The Netherlands is set to make a huge investment in biomedical research

The Netherlands is set to make a huge investment in biomedical research

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A patient-led petition asked the Dutch parliament to tackle ME properly. It instructed the Government to take action, which eventually led to the Dutch health research agency recommending a €25m biomedical research programme. Patients are playing a central role in the process.

The Dutch national health research agency ZonMw is proposing spending around €25m (£23m, $29m) on exclusively biomedical research over the next ten years. The Dutch government looks set to accept the proposal, once the final version is submitted, probably early next year.

ZonMw logo
ZonMw, the Dutch health research agency, wants a huge investment in biomedical ME/CFS research.

The Netherlands is a small country (population 17 million), making this a very substantial investment per head. Allowing for the much larger US population, it would be like the NIH committing $500m over ten years.

Patients have played a central role in making this happen and drawing up the plans — and will be an integral part of the new research programme.

petition logo
Patients and supporters worked for over two years to collect enough petition signatures.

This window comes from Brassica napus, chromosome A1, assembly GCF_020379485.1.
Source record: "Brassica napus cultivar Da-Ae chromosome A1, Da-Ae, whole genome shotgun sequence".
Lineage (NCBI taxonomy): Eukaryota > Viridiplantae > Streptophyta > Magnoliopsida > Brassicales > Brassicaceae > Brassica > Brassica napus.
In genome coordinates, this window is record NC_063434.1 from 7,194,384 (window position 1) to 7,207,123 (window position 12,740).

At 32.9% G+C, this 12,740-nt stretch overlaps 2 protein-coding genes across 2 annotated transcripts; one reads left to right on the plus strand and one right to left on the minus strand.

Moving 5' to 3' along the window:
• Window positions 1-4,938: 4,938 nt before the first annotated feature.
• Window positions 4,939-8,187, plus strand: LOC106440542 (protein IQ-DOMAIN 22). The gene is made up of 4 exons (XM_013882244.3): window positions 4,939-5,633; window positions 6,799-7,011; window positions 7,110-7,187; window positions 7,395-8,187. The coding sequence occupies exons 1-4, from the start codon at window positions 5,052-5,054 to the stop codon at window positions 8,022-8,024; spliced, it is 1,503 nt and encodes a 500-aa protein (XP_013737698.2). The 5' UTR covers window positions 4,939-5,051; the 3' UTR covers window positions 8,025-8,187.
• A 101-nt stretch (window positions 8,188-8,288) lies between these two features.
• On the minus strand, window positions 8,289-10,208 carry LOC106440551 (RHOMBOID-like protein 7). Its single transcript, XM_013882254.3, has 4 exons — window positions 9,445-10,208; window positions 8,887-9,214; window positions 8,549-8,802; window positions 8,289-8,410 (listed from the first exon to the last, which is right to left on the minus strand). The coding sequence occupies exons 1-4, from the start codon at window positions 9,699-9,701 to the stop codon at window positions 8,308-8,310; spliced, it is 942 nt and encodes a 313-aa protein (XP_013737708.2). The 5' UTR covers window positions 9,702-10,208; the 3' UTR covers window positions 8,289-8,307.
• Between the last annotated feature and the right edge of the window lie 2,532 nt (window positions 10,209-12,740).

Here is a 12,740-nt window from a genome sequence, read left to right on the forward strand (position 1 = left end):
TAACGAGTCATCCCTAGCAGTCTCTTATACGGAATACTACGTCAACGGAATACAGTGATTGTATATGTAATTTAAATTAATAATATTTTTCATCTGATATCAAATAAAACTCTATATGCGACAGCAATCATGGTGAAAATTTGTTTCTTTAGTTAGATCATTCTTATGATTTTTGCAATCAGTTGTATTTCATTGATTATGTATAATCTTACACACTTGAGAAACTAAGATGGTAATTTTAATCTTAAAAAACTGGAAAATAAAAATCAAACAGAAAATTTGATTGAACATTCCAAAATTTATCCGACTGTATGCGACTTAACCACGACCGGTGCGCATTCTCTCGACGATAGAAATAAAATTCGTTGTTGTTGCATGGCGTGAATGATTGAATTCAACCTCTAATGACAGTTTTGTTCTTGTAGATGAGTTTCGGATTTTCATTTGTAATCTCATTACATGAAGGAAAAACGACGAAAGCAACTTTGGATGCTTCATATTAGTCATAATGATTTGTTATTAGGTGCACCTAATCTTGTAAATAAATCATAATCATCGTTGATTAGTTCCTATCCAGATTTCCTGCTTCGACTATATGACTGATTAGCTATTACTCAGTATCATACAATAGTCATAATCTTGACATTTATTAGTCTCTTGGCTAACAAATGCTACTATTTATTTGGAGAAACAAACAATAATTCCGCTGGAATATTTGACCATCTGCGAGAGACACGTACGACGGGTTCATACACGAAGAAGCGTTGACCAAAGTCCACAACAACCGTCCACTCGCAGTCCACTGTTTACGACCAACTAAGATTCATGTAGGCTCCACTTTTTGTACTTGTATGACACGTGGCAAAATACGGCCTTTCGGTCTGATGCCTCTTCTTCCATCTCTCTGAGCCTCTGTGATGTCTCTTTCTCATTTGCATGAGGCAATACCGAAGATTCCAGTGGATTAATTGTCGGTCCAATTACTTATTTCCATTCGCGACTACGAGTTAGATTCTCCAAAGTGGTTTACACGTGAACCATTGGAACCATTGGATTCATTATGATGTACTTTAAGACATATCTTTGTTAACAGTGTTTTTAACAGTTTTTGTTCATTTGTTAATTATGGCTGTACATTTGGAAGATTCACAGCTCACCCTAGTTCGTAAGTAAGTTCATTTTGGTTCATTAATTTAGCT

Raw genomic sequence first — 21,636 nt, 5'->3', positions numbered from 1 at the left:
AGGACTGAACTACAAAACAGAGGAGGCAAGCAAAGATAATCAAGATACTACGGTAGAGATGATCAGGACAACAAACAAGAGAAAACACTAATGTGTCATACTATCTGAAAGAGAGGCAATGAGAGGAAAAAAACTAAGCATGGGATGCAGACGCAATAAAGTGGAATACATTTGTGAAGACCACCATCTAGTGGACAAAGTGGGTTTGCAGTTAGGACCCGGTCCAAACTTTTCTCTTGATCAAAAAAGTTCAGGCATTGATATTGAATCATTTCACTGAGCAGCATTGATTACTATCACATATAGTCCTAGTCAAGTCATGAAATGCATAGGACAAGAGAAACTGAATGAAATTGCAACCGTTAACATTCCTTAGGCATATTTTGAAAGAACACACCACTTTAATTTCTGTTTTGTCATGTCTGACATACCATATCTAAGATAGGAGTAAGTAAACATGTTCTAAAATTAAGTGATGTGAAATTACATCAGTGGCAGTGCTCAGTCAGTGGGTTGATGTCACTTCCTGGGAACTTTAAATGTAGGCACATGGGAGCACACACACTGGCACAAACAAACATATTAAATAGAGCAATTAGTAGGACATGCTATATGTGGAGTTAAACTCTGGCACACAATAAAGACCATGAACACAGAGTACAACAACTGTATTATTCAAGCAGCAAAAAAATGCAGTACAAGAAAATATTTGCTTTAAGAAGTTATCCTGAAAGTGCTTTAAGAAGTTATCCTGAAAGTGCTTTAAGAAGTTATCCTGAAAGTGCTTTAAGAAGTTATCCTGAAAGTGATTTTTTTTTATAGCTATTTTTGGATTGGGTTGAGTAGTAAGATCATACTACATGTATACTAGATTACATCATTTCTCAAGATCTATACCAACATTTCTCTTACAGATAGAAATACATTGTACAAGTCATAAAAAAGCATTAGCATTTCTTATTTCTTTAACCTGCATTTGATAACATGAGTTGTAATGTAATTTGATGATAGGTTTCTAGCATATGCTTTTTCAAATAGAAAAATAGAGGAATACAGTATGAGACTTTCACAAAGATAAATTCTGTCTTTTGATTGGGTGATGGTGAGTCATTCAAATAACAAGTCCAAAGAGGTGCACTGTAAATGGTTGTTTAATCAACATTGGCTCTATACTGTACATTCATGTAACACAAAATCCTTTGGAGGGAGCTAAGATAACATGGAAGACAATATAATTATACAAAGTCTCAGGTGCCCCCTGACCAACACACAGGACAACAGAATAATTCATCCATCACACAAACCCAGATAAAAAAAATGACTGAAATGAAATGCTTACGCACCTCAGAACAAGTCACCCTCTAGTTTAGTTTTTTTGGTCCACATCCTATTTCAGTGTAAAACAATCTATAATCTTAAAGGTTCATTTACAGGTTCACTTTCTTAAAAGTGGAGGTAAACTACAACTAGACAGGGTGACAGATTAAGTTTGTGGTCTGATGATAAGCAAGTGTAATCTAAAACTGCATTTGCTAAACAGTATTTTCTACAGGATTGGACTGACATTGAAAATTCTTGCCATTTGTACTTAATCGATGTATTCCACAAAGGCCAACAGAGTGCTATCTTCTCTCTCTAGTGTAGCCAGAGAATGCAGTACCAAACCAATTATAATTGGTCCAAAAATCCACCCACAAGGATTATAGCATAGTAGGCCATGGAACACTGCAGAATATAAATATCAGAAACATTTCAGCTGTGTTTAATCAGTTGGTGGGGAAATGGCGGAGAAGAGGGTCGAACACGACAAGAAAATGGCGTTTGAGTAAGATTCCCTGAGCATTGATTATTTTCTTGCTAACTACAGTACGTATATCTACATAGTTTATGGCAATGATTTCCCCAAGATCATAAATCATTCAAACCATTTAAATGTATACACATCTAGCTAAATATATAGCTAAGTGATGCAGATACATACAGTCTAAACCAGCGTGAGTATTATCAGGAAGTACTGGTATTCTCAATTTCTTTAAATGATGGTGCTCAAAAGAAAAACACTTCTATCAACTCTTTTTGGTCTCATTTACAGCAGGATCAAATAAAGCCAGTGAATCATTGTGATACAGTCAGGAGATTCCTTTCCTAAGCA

It all began in 2011 with a petition started by ME patient and advocate Mirande de Rijke. The petition called on the Dutch parliament to really tackle ME, with several specific demands, including basing diagnosis on the International Consensus Criteria (ICC), and treating ME as a biomedical illness. Two years later she had 56,000 signatures, more than the 40,000 needed to trigger a serious response from Parliament.

Parliament’s response eventually led to a report from the Health Council of the Netherlands. That led in turn to the Minister of Health commissioning ZonMw, Netherland’s health research organisation, to develop a long-term, substantial ME/CFS research programme.

Parliament instructed the Dutch government to tackle ME properly.

ZonMw’s work has been delayed by COVID-19, but it recently wrote to the Minister of Health with its outline proposal, which should be finalised and agreed by early next year.

The proposal is to spend €20–29.5m on a ten-year biomedical ME/CFS programme.

Patients get a big say

Since Mirande de Rijke started the process, people with ME have continued to play an important role. They were on the Health Council report team and four patient representatives are working alongside four researchers on the ZonMw proposals. As well as helping to draw up the research agenda, people with ME will help set up and run the grant award system. And then they will have a key role in the research programme itself.

A huge and very good programme

Up till now, the Netherlands has only been prominent in psychosocial research. The ZonMw steering committee recognises the need to catch up on biomedical research and consulted with international scientists via a survey. ZonMw wants Dutch researchers to tackle fundamental biological areas that have already been highlighted as important by international work:

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1. The immune system, particularly immune activation, including the interaction with the microbiome.